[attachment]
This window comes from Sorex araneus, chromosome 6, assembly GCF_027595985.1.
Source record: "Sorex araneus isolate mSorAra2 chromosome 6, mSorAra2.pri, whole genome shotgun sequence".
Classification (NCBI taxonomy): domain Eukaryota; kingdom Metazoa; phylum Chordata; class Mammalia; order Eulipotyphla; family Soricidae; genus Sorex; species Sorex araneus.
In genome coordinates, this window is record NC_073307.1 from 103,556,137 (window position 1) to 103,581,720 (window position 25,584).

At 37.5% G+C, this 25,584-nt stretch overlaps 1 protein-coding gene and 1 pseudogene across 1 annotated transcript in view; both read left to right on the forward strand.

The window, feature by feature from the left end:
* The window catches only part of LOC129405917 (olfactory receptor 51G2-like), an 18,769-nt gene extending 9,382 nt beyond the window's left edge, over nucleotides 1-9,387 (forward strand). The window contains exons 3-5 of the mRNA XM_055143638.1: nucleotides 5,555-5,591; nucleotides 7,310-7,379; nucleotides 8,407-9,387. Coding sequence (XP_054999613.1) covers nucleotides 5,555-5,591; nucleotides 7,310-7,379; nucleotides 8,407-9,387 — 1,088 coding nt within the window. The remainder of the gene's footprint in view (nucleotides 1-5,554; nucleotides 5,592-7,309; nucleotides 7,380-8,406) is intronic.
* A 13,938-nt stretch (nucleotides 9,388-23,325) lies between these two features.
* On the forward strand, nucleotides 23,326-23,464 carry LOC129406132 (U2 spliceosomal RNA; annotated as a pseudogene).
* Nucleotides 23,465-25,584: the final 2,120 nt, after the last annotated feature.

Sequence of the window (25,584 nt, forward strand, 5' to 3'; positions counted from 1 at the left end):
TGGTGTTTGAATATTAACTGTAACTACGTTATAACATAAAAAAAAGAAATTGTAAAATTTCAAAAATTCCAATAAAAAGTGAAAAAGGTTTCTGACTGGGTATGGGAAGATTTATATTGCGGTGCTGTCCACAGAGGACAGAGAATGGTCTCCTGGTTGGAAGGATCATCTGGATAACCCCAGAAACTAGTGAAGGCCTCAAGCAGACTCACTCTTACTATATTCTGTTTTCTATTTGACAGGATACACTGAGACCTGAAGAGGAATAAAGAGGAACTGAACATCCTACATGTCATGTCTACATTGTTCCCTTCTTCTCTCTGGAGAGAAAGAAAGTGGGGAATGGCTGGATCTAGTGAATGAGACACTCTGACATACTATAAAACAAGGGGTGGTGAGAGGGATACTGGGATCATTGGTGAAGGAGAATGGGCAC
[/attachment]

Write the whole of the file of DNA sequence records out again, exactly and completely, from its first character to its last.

This window comes from Sorex araneus, chromosome 6, assembly GCF_027595985.1.
Source record: "Sorex araneus isolate mSorAra2 chromosome 6, mSorAra2.pri, whole genome shotgun sequence".
Classification (NCBI taxonomy): domain Eukaryota; kingdom Metazoa; phylum Chordata; class Mammalia; order Eulipotyphla; family Soricidae; genus Sorex; species Sorex araneus.
In genome coordinates, this window is record NC_073307.1 from 103,556,137 (window position 1) to 103,581,720 (window position 25,584).

At 37.5% G+C, this 25,584-nt stretch overlaps 1 protein-coding gene and 1 pseudogene across 1 annotated transcript in view; both read left to right on the forward strand.

The window, feature by feature from the left end:
* The window catches only part of LOC129405917 (olfactory receptor 51G2-like), an 18,769-nt gene extending 9,382 nt beyond the window's left edge, over nucleotides 1-9,387 (forward strand). The window contains exons 3-5 of the mRNA XM_055143638.1: nucleotides 5,555-5,591; nucleotides 7,310-7,379; nucleotides 8,407-9,387. Coding sequence (XP_054999613.1) covers nucleotides 5,555-5,591; nucleotides 7,310-7,379; nucleotides 8,407-9,387 — 1,088 coding nt within the window. The remainder of the gene's footprint in view (nucleotides 1-5,554; nucleotides 5,592-7,309; nucleotides 7,380-8,406) is intronic.
* A 13,938-nt stretch (nucleotides 9,388-23,325) lies between these two features.
* On the forward strand, nucleotides 23,326-23,464 carry LOC129406132 (U2 spliceosomal RNA; annotated as a pseudogene).
* Nucleotides 23,465-25,584: the final 2,120 nt, after the last annotated feature.

Sequence of the window (25,584 nt, forward strand, 5' to 3'; positions counted from 1 at the left end):
TGGTGTTTGAATATTAACTGTAACTACGTTATAACATAAAAAAAAGAAATTGTAAAATTTCAAAAATTCCAATAAAAAGTGAAAAAGGTTTCTGACTGGGTATGGGAAGATTTATATTGCGGTGCTGTCCACAGAGGACAGAGAATGGTCTCCTGGTTGGAAGGATCATCTGGATAACCCCAGAAACTAGTGAAGGCCTCAAGCAGACTCACTCTTACTATATTCTGTTTTCTATTTGACAGGATACACTGAGACCTGAAGAGGAATAAAGAGGAACTGAACATCCTACATGTCATGTCTACATTGTTCCCTTCTTCTCTCTGGAGAGAAAGAAAGTGGGGAATGGCTGGATCTAGTGAATGAGACACTCTGACATACTATAAAACAAGGGGTGGTGAGAGGGATACTGGGATCATTGGTGAAGGAGAATGGGCAC